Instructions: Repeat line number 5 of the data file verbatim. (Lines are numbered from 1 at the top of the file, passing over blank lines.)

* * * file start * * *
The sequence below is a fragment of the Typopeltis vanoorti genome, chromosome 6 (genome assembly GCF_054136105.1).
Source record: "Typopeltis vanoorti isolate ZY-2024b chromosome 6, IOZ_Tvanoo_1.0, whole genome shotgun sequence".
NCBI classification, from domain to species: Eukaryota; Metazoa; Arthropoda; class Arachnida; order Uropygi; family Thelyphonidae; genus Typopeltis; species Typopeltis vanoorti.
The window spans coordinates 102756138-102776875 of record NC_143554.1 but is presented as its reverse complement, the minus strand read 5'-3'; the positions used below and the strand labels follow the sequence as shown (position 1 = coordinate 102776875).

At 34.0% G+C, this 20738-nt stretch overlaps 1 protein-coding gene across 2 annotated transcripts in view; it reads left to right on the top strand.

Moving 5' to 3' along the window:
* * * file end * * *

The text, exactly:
At 34.0% G+C, this 20738-nt stretch overlaps 1 protein-coding gene across 2 annotated transcripts in view; it reads left to right on the top strand.